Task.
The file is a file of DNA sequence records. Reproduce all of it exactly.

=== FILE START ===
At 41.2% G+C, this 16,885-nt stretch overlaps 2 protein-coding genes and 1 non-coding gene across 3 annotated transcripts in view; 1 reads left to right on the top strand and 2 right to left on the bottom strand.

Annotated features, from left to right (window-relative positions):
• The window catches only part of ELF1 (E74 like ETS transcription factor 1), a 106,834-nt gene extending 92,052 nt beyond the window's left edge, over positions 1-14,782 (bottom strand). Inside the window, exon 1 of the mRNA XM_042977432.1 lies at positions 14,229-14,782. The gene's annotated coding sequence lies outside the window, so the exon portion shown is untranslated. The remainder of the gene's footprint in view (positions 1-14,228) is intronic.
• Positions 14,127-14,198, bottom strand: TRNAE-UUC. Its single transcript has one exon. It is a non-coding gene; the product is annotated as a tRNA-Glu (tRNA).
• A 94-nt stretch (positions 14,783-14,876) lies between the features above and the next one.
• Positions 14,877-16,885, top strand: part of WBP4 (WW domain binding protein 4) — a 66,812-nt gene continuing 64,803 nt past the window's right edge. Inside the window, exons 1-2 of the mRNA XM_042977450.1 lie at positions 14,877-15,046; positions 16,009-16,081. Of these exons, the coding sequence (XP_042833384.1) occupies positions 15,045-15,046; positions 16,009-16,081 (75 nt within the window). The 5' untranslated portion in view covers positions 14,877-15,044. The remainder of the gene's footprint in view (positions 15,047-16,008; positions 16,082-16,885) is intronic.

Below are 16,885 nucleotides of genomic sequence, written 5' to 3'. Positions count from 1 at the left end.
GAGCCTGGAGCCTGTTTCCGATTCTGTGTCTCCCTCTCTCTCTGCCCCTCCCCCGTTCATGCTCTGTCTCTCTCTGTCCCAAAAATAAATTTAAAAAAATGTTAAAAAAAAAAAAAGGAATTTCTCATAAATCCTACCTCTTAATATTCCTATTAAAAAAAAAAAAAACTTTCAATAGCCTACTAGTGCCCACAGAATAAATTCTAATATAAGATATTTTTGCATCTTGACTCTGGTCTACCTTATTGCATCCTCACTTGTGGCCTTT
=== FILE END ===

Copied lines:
At 41.2% G+C, this 16,885-nt stretch overlaps 2 protein-coding genes and 1 non-coding gene across 3 annotated transcripts in view; 1 reads left to right on the top strand and 2 right to left on the bottom strand.

Annotated features, from left to right (window-relative positions):
• The window catches only part of ELF1 (E74 like ETS transcription factor 1), a 106,834-nt gene extending 92,052 nt beyond the window's left edge, over positions 1-14,782 (bottom strand). Inside the window, exon 1 of the mRNA XM_042977432.1 lies at positions 14,229-14,782. The gene's annotated coding sequence lies outside the window, so the exon portion shown is untranslated. The remainder of the gene's footprint in view (positions 1-14,228) is intronic.
• Positions 14,127-14,198, bottom strand: TRNAE-UUC. Its single transcript has one exon. It is a non-coding gene; the product is annotated as a tRNA-Glu (tRNA).
• A 94-nt stretch (positions 14,783-14,876) lies between the features above and the next one.
• Positions 14,877-16,885, top strand: part of WBP4 (WW domain binding protein 4) — a 66,812-nt gene continuing 64,803 nt past the window's right edge. Inside the window, exons 1-2 of the mRNA XM_042977450.1 lie at positions 14,877-15,046; positions 16,009-16,081. Of these exons, the coding sequence (XP_042833384.1) occupies positions 15,045-15,046; positions 16,009-16,081 (75 nt within the window). The 5' untranslated portion in view covers positions 14,877-15,044. The remainder of the gene's footprint in view (positions 15,047-16,008; positions 16,082-16,885) is intronic.

Below are 16,885 nucleotides of genomic sequence, written 5' to 3'. Positions count from 1 at the left end.
GAGCCTGGAGCCTGTTTCCGATTCTGTGTCTCCCTCTCTCTCTGCCCCTCCCCCGTTCATGCTCTGTCTCTCTCTGTCCCAAAAATAAATTTAAAAAAATGTTAAAAAAAAAAAAAGGAATTTCTCATAAATCCTACCTCTTAATATTCCTATTAAAAAAAAAAAAAACTTTCAATAGCCTACTAGTGCCCACAGAATAAATTCTAATATAAGATATTTTTGCATCTTGACTCTGGTCTACCTTATTGCATCCTCACTTGTGGCCTTT